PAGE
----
Thursday, June 22, 2017

You need beta readers!

We writers have a hard time recognizing our weaknesses or mistakes. We know what we want to say and believe we do so in the best way possible—but sometimes details in our minds don’t make it all the way to the written manuscript.

And some of us are weak on grammar, or story arc, scenes, openings, endings, writing with clarity, using dialogue, creating suspense, fleshing out key characters—and any number of other aspects of good writing.

We need beta readers! They let us know what works and what doesn’t in our manuscripts.

Mark Coker recommends we enlist between 12 and 30 beta readers. “You want readers who represent your target reading base, but you also want some diversity of opinion, so it’s okay to include readers who generally don’t read your category.”

Here’s another interesting tidbit from Mark: “…We found that the best feedback came from complete strangers who weren’t afraid to offend us.”

He offers several practical tips, for example: 

  • We can recruit beta readers on Facebook, Twitter, and other online groups.
  • We can ask our potential beta readers to pass the word on to their friends, “to create extra degrees of separation and to expand your readership.”
  • Use Google Forms to make applications for potential beta readers.
  • He shares a sample paragraph to use in the form’s introduction. 
  • Mark says, “before Google Forms, we provided readers with printed questionnaires within a printed manuscript. We placed questions after key chapters, as well as at the end…. Today…you can accomplish the same feat digitally by inserting hyperlinks to different Google Forms within key points of your book…[or] simply provide a final questionnaire at the end.”
  • Thank each beta reader with a personal email.
  • We don’t have to agree with or use all the feedback we get.

Don’t miss the resources in Mark Coker’s post, Making the Most of Beta Readers.

In Introducing the Beta Reading Worksheet, Jami Gold offers important tips, too. She works with fiction writers but her advice on beta readers applies to memoirists.  

  • “…Many of us find beta readers by offering to exchange our work with other writers in a ‘I’ll give you feedback if you give me feedback’ arrangement.” That way we offer our services, rather than money, for their services.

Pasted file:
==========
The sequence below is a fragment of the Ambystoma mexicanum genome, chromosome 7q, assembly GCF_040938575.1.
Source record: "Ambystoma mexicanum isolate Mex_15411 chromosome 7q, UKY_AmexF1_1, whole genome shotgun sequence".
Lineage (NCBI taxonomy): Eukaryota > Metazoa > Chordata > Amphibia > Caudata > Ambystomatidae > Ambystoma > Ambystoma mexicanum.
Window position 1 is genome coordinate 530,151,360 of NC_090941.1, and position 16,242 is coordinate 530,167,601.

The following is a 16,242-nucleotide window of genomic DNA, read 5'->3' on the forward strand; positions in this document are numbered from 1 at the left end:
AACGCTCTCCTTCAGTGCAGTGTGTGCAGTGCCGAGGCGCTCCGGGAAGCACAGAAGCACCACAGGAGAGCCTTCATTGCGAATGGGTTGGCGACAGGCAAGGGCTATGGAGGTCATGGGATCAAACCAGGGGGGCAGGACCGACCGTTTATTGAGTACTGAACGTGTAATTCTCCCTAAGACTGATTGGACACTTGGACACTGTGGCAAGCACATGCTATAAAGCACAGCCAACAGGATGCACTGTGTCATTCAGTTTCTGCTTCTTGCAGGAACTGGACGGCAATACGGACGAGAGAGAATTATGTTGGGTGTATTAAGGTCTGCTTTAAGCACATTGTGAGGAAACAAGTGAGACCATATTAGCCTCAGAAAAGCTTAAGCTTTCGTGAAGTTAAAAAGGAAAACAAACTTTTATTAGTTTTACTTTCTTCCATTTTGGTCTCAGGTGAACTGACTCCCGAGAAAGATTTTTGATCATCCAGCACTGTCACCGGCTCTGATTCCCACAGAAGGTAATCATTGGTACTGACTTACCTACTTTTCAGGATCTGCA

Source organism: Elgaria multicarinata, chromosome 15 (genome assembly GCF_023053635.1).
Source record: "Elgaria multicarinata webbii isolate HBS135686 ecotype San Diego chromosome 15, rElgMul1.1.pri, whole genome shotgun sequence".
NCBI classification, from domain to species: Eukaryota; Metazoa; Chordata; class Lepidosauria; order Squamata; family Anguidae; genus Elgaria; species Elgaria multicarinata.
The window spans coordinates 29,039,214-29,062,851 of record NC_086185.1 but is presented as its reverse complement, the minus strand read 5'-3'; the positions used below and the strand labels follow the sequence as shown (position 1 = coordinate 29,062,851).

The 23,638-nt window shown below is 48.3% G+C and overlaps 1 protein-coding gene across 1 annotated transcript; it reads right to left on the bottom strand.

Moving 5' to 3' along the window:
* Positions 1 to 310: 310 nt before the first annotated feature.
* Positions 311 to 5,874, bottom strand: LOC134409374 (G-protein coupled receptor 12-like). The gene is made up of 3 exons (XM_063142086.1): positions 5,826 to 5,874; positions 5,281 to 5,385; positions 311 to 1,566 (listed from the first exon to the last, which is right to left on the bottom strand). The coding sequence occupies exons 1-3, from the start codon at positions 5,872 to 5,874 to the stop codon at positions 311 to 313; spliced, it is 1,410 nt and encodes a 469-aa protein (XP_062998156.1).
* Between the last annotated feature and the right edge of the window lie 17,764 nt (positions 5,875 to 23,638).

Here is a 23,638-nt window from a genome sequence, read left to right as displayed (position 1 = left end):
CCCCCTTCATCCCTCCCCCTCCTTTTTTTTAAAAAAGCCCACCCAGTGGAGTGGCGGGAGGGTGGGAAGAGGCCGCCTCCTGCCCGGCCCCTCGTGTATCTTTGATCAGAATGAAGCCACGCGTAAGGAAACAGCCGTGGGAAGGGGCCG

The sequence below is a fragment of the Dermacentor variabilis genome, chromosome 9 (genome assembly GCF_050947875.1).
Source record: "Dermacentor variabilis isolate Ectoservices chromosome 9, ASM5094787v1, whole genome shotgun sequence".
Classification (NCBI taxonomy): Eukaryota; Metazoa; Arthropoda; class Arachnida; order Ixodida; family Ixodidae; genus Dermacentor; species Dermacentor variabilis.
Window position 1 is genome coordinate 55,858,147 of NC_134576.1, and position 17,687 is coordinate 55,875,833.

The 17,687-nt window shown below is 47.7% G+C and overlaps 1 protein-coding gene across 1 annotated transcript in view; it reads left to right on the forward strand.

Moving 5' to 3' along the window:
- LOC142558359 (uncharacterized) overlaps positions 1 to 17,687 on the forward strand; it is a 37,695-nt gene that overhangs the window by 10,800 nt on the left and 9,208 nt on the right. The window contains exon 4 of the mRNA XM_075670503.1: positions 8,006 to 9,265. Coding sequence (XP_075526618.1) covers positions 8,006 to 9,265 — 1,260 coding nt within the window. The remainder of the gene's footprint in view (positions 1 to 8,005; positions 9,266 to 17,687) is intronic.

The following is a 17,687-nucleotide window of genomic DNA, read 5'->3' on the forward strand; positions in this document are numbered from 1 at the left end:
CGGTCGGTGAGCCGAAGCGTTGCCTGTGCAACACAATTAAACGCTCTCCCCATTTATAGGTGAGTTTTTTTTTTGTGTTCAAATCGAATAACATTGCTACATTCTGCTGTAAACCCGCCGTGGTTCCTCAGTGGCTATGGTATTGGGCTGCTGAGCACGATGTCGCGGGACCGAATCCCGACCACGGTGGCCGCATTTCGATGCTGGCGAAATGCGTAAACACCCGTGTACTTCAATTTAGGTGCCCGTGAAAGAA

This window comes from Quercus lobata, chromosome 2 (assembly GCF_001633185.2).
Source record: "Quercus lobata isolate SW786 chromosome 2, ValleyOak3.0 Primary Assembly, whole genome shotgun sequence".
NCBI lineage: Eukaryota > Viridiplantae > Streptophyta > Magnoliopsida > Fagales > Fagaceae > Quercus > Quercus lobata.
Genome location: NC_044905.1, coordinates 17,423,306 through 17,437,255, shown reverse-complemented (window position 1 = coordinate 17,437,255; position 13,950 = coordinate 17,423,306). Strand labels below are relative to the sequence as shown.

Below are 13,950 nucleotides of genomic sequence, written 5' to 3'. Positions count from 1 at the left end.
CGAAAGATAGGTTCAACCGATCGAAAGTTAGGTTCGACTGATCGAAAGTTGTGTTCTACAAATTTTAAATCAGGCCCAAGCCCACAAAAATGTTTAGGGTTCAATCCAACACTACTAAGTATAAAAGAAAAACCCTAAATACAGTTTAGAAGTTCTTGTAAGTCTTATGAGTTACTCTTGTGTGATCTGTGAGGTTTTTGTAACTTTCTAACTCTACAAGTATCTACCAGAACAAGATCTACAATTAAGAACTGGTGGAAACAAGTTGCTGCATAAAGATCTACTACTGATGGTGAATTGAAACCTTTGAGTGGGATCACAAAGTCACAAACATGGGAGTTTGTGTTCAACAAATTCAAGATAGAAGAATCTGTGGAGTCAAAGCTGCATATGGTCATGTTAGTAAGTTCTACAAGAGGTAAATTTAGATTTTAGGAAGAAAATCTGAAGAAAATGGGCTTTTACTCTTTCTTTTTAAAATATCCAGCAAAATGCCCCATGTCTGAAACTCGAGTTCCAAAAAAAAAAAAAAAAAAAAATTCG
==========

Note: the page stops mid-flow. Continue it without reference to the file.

• Jami describes A Bad Beta Reader,
  • and A Good Beta Reader, along with recommended “critique phrases” to use—don’t miss them!
  • What If We Don’t Know What to Look For or Ask About?
  • She also shares links to her Beta Reading Worksheet.

“I like to think of beta readers as sort of junior-grade editors,” writes K.M. Weiland. “They’re not full-fledged, bona-fide, paid-and-professional types…. But that doesn’t mean they’re any less savvy—or any less important.”

In her article, Why Non-Writers are the Best Beta Readers, K.M. says we usually recruit writers to serve as beta readers because they know the specialized aspects of writing well. But she warns us not to overlook non-writers.

She raves about the feedback she got from two non-writer beta readers. “I received two whoppingly good critiques… from non-writers…. Both …brought up concerns that my writing beta readers didn’t….”

Read K.M.’s post, Why Non-Writers are the Best Beta Readers, including her list, How to Choose a Non-Writing Beta Reader.

Kathy Pooler writes, “I value this beta reading phase and am very grateful to beta readers who volunteer to take time out of their busy schedules to provide me with their honest feedback and guidance….

“The beta reading process can be grueling because you want constructive feedback, but not everyone will agree with the content or quality of your writing and it does sting. However, I’d rather find this out before rather than after publication. I have learned to filter out the feedback that makes sense and disregard the rest. I try to keep an open mind because what I want most is to present my story in the best possible way.”

Click on Kathy’s Seven Tips for Hanging On To Your Voice Through the Editing Process to learn what we all need to do well: process feedback from beta readers and various editors.  

I hope you’ve found help from these recent posts on beta readers.  

Have you started lining up your beta readers?
Do you have tips to share with us?

Leave a comment below or a message on Facebook.

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